Recently a friend sent me one of those broadcast emails with the sarcastic subject line "Detroit is Making a Comeback." The message contained nine photos presumably taken in Motor City. None was flattering. They showed business signs with misspellings and grammar mistakes like "We open" and "Closed--Out of Meet." Some were offensive: a fat woman with the words "Child Support" tattooed across her buttocks, a second woman wearing large earrings that said "Trust No Bitch."
There were more, but I'll spare you the details. A comment introducing the pictures read, "Corrupt politics, handouts, and dysfunctional family units will get you this in a short while."
I can't tell you exactly what led to Detroit's monumental problems, although corrupt politics and drugs certainly played major roles. I do know, however, that similar photos could have been taken in numerous U.S. cities -- Camden, for example, or New York or Oakland. In the coal country of West Virginia, although the citizens portrayed there would be white. The Detroit residents shown were all black. Most people of sufficient means seldom encounter the poor of any race, because we don't venture into impoverished neighborhoods.
I've spent time in Detroit as part of my search for people and organizations that are doing exemplary service work. I've seen the blight and hopelessness. But I've also met people there who are working with the poor -- and in the process creating miracles. This makes me wonder what qualities they have that the rest of us lack.
The answer, I've learned, is empathy, along with the willingness to look past the ugliness until they don't see it.
Empathy is in particularly short supply in these times of a widening gap between rich and poor. As the psychologist Daniel Goleman noted in an October 2013 New York Times column, before you can feel empathy for others, you must try to understand their pain.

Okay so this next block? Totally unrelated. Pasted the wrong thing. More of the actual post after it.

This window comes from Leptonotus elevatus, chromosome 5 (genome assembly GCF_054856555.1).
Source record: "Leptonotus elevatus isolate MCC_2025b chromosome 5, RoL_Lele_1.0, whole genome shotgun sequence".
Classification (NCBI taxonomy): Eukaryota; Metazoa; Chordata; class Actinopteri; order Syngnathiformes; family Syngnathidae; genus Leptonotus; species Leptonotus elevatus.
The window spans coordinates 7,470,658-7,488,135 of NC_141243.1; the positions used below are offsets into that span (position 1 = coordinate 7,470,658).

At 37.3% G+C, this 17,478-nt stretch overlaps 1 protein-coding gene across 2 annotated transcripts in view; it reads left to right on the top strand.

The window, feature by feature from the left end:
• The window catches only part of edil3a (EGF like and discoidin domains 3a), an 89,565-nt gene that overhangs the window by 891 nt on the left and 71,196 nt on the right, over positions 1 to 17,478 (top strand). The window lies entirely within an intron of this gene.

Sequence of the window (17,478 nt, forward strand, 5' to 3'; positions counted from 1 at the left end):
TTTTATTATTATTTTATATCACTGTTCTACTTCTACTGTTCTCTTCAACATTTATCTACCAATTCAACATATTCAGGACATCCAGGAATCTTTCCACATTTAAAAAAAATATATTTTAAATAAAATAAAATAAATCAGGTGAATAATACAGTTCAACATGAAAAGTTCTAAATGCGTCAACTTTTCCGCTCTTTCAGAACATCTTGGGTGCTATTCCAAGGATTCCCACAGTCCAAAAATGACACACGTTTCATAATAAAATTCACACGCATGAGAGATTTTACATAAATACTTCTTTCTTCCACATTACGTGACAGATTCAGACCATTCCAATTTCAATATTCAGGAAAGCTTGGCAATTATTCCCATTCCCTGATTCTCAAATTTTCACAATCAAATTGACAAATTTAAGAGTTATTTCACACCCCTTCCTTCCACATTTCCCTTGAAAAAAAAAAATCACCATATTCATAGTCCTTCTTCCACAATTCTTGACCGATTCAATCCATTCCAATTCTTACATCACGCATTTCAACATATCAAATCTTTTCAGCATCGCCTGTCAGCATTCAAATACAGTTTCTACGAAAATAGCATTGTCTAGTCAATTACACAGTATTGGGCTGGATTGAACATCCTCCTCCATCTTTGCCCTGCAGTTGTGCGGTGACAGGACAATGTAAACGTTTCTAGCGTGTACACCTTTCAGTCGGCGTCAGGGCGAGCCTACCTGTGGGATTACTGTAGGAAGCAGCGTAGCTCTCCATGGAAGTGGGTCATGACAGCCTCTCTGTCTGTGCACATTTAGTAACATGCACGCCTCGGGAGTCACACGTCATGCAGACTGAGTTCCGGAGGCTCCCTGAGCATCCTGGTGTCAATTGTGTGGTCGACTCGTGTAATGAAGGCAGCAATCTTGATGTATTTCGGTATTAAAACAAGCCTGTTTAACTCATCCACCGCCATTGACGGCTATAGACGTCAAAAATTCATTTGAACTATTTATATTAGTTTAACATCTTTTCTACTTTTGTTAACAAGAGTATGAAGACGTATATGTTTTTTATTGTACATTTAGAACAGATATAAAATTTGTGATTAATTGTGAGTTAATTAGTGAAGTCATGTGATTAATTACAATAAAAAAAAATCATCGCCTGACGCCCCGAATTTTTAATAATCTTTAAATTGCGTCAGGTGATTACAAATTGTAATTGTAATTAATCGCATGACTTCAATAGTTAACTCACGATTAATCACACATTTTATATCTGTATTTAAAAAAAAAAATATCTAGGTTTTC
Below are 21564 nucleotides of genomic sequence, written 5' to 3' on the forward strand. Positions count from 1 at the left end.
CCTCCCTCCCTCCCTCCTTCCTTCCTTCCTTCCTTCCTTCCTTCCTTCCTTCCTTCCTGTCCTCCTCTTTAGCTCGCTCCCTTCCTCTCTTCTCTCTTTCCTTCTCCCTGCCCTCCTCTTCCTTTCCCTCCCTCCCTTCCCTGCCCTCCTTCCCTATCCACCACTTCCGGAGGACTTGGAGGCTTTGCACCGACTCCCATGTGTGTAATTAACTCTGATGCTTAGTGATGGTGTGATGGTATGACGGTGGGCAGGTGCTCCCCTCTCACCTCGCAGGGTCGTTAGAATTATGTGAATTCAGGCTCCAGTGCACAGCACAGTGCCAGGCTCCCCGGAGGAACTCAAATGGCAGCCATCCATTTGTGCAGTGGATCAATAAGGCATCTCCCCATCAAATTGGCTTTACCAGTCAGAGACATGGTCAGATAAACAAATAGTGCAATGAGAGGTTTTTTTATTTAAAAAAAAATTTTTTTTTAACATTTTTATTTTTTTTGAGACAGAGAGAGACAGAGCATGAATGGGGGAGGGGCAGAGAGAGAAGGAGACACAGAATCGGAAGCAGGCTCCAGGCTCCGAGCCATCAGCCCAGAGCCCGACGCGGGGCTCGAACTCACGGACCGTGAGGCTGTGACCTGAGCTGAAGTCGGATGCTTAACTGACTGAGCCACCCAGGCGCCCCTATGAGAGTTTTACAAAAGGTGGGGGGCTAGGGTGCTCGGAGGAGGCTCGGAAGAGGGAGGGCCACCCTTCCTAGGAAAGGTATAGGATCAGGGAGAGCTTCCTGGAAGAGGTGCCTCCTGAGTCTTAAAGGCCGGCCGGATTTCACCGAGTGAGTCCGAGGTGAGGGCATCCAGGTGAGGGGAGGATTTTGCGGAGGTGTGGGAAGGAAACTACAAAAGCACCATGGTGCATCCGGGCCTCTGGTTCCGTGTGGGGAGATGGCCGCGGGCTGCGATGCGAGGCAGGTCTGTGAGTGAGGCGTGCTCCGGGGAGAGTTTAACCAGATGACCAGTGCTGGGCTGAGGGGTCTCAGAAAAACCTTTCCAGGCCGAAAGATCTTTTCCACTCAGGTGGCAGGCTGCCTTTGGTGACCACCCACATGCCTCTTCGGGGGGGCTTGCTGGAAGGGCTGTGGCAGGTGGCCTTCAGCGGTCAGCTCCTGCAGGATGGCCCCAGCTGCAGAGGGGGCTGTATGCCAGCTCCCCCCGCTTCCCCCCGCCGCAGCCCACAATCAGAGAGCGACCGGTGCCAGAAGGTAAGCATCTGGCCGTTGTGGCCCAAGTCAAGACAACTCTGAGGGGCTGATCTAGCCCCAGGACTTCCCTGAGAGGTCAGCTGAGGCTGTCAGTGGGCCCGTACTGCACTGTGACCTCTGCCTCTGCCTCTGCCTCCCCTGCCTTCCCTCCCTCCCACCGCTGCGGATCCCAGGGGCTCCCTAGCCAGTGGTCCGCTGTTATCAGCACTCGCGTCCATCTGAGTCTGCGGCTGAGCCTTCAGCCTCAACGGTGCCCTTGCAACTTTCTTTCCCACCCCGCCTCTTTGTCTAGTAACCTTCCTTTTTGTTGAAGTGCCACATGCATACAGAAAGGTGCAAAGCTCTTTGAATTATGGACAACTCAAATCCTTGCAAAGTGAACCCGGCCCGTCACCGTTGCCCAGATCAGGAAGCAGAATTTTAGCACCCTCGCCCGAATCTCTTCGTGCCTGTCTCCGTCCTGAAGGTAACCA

That's incredibly difficult to do, especially when dealing in stereotypes. The ugliness portrayed in the Detroit photos is not uncommon in American society. What do most of us do when confronted with it? Hold our noses and turn away. I'm guilty of this too.
On a trip to Detroit I spent a couple of days with the Rev. Faith Fowler, a Methodist minister and the executive director of Cass Community Social Services, a charity that's working to create an oasis of safety and prosperity in Detroit's notorious Cass Corridor. Empathy is one of Rev. Fowler's guiding principles. Employing humor is a close second.
Fowler's staff and volunteers turn abandoned buildings into housing for the homeless, offer care and training to mentally disabled people, clean up trash, create jobs, and make lives whole again. They accomplish all this with ingenuity and hard work. But above all else, they take time to see the people inside even the least attractive bodies -- their worthiness, and their gorgeous human spark. Fowler and her colleagues continually remind their clients of the inner beauty that the clients don't see in themselves. This simple kindness, along with a well-run program, changes lives.
There's no doubt I'd be stunned if confronted by an overweight woman with "child support" tattooed on her buttocks. Why would anyone stoop to that, much less wear her pants so low that the words can be seen? I'm working to reach the point where my first reaction isn't, "How disgusting," but rather, "Hmmm . . . I wonder what that's about?" What makes that person happy or sad? Who loves her? What are her strengths? And is there anything I'm being called to do to serve her gracefully?
This is in no way easy. But above all else, selfless service is a spiritual practice. It begins with changes in me.